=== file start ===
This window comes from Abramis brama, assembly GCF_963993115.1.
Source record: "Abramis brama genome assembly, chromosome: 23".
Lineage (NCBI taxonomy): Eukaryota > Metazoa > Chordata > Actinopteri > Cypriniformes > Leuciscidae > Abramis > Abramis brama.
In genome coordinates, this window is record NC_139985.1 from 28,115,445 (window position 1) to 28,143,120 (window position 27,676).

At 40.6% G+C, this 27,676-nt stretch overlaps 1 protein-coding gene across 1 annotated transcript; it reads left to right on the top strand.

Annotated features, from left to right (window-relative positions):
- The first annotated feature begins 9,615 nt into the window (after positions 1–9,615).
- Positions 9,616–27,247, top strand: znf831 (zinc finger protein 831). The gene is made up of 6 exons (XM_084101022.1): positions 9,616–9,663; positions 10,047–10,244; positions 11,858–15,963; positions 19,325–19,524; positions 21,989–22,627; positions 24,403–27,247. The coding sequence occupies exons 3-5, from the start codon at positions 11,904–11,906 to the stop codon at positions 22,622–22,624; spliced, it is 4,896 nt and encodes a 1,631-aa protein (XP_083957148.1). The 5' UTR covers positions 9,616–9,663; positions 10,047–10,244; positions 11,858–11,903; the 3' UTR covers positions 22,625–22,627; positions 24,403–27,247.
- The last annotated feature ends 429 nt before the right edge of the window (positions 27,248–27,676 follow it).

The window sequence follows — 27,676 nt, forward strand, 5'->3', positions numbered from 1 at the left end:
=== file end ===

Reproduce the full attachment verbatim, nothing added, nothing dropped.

This window comes from Abramis brama, assembly GCF_963993115.1.
Source record: "Abramis brama genome assembly, chromosome: 23".
Lineage (NCBI taxonomy): Eukaryota > Metazoa > Chordata > Actinopteri > Cypriniformes > Leuciscidae > Abramis > Abramis brama.
In genome coordinates, this window is record NC_139985.1 from 28,115,445 (window position 1) to 28,143,120 (window position 27,676).

At 40.6% G+C, this 27,676-nt stretch overlaps 1 protein-coding gene across 1 annotated transcript; it reads left to right on the top strand.

Annotated features, from left to right (window-relative positions):
- The first annotated feature begins 9,615 nt into the window (after positions 1–9,615).
- Positions 9,616–27,247, top strand: znf831 (zinc finger protein 831). The gene is made up of 6 exons (XM_084101022.1): positions 9,616–9,663; positions 10,047–10,244; positions 11,858–15,963; positions 19,325–19,524; positions 21,989–22,627; positions 24,403–27,247. The coding sequence occupies exons 3-5, from the start codon at positions 11,904–11,906 to the stop codon at positions 22,622–22,624; spliced, it is 4,896 nt and encodes a 1,631-aa protein (XP_083957148.1). The 5' UTR covers positions 9,616–9,663; positions 10,047–10,244; positions 11,858–11,903; the 3' UTR covers positions 22,625–22,627; positions 24,403–27,247.
- The last annotated feature ends 429 nt before the right edge of the window (positions 27,248–27,676 follow it).

The window sequence follows — 27,676 nt, forward strand, 5'->3', positions numbered from 1 at the left end: